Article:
By: Lucas Pearson | Follow Me On Twitter @LucasPearson_
The Bruins have taken a lot of slack on their draft picks over the years, but the fact of the matter is that the Bruins know how to draft. 10/14 of their top scorers have all been drafted by Boston and Don Sweeney has been able to rebuild a farm system that is now littered with talent.
It’s been just over five months since the 2019 NHL Entry Draft. While the Bruins missed out on a couple of rounds due to some trade deadline deals, they managed to pick up a solid group of players to add to their farm system, so let’s take a look at how they’ve been doing this season.
John Beecher – Round 1, 30th Overall
Unlike the previous year’s draft, the Bruins elected to hang onto their 1st round pick this year. With big offensive talents on the board like Arthur Kaliyev, Bobby Brink and Raphael Lavoie, the Bruins elected to go with a more well-rounded player in John Beecher. Last season, Beecher played with the US Developmental Program and put up 15 goals and 43 points while playing in a diminished role behind guys like Jack Hughes and Cole Caufield.
Now at the University of Michigan, Beecher has fit in well at the college level. He’s got wheels, a big frame and maybe most importantly, great hockey sense. The freshman has started to heat up as of late, collecting his first career multiple-goal game last weekend against UNH, and increasing his total to four on the season. He’s leading the Wolverines in points this season and with plenty of room to grow, the Bruins have a great player on the way.
Quinn Olson – Round 3, 92nd Overall
The Bruins next pick wasn’t until the 3rd round, as they dealt their 2nd-rounder to the Devils in return for Marcus Johansson’s services last year. They used that pick on Calgary native and Minnesota Duluth commit, Quinn Olson.
Joining the reigning NCAA champion Bulldogs, Olson has looked solid to begin the season. After cracking a rib and chipping a vertebrate in his season opener against UMass-Lowell, the freshman has recovered quickly and is a big part of Duluth’s depth scoring. Playing primarily on the fourth line, Olson has three points in ten games. The winger’s play hasn’t gone without praise. His coach Scott Sandelin has said; “he’s competitive, he’s smart. He brings a lot. He’s a young, young kid but like I’ve said before, he plays the game with a lot of maturity. He’s going to help us a lot.” Good early signs from the 3rd rounder.
Roman Bychkov – Round 5, 154th Overall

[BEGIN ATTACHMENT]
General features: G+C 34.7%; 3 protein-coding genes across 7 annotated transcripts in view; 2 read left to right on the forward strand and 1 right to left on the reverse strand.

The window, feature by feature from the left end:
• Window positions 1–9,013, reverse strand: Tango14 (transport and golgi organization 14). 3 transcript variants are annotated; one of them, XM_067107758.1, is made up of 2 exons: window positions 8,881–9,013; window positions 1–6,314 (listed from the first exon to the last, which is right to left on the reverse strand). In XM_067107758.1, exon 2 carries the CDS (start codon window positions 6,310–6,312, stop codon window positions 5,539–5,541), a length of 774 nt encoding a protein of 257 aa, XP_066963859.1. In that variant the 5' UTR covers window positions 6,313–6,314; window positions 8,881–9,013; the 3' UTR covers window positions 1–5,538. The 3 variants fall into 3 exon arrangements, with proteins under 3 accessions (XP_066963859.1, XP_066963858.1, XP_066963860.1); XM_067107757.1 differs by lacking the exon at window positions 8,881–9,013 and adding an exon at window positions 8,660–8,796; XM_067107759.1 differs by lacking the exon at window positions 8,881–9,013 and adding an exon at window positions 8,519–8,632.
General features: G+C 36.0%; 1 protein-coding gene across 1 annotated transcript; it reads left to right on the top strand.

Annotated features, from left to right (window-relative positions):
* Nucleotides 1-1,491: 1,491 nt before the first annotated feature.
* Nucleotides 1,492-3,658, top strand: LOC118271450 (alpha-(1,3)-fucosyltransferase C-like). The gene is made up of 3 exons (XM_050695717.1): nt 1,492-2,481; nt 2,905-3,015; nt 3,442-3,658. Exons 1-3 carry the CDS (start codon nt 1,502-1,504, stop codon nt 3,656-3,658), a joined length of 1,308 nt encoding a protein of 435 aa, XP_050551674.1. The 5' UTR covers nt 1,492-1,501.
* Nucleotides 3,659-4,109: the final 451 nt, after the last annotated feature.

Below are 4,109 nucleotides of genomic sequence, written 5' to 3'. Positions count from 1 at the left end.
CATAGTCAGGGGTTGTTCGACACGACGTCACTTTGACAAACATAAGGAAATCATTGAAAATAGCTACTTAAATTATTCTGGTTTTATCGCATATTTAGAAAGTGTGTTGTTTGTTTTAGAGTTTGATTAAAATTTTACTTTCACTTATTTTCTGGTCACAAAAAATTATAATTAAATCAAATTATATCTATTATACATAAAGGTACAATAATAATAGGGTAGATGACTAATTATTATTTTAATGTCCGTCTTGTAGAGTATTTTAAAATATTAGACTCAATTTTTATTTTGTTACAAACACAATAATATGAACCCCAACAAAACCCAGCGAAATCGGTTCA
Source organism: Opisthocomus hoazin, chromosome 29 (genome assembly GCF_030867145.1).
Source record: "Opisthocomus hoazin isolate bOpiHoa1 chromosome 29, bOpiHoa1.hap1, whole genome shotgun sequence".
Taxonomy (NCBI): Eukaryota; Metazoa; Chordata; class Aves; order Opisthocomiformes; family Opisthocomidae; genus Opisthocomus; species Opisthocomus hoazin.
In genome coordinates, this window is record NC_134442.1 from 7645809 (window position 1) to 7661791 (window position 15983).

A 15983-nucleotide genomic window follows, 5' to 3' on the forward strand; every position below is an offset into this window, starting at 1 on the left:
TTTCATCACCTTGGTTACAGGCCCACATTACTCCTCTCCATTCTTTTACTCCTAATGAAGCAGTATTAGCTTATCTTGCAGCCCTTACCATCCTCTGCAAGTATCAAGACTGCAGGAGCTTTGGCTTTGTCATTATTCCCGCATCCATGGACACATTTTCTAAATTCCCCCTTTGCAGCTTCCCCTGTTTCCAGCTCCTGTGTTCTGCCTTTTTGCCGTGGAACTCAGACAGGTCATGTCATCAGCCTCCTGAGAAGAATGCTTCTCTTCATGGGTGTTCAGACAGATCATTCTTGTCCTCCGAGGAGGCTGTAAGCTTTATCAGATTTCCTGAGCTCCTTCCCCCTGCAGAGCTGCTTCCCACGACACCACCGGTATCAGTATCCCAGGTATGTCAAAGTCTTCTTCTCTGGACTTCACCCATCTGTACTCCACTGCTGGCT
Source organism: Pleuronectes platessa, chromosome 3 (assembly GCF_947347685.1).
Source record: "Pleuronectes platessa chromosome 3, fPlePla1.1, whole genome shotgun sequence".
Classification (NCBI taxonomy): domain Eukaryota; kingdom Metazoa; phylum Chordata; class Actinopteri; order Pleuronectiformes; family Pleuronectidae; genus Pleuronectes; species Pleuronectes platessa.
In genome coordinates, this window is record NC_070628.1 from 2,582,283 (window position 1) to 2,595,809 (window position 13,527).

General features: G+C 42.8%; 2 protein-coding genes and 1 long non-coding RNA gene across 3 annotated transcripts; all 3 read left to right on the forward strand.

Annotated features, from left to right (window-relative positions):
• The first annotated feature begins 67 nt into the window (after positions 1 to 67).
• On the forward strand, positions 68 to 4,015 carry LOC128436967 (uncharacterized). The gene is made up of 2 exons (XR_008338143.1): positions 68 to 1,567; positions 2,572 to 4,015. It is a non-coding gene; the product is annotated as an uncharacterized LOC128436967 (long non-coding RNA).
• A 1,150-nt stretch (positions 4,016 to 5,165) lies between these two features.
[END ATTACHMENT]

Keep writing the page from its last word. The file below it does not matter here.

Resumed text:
The Bruins went to Russia with their next pick when they selected Roman Bychkov. He’s a sound defender with good hands that isn’t afraid to get physical along the boards. At 5’11 he isn’t a big skater, but he’s been able to carve out two straight seasons of strong play in the Russian Junior League (MHL). Building off of last season’s 15 points, Bychkov has put up four goals, ten points and a +10 rating for the second place Loko Yaroslavl this season.
Matias Mantykivi – Round 6, 185th Overall
Matias Mantykivi was drafted out of the Finnish Junior League where he put up over a point-per-game pace through 34 games. This season, Mantykivi has made a full-time jump to the Finnish Pro League (Liiga). His stat-line of two goals in 16 games is far from impressive, but it’s important to remember that the Fin is an 18-year-old playing in a league with older, bigger and stronger players. Players like Joonas Donskoi, who had two goals in his first 18 games in Liiga, turned into very solid NHLers so there is no need to rush Mantykivi, he still has a lot of time to grow. With a name like that, I just hope we get to hear it in the NHL.
Jake Schmaltz – Round 7, 192nd Overall
For the Bs final pick, they decided to go with an American with some NHL talent in his blood. Jake Schmaltz is the cousin of Nick and Jordan Schmaltz, who are both former 1st rounders and have over 250 games of NHL experience between the two. Jake spent last season in the USHL with the Chicago Steel but changed clubs to the Green Bay Gamblers this season.
The winger’s game is one that focuses on forechecking. His ten points through 19 games aren’t incredible, but his two-way ability still projects him to be a solid bottom-six option in the future. It will be interesting how Schmaltz’s game can translate to the NCAA when he goes to the University of Dakota next year.
Check out the new Black N’ Gold Hockey Podcast episode 155 that we recorded below! You can find our show on many worldwide platforms such as Apple Podcasts, Google Podcasts, iHeart Radio, Spotify, SoundCloud, and Stitcher.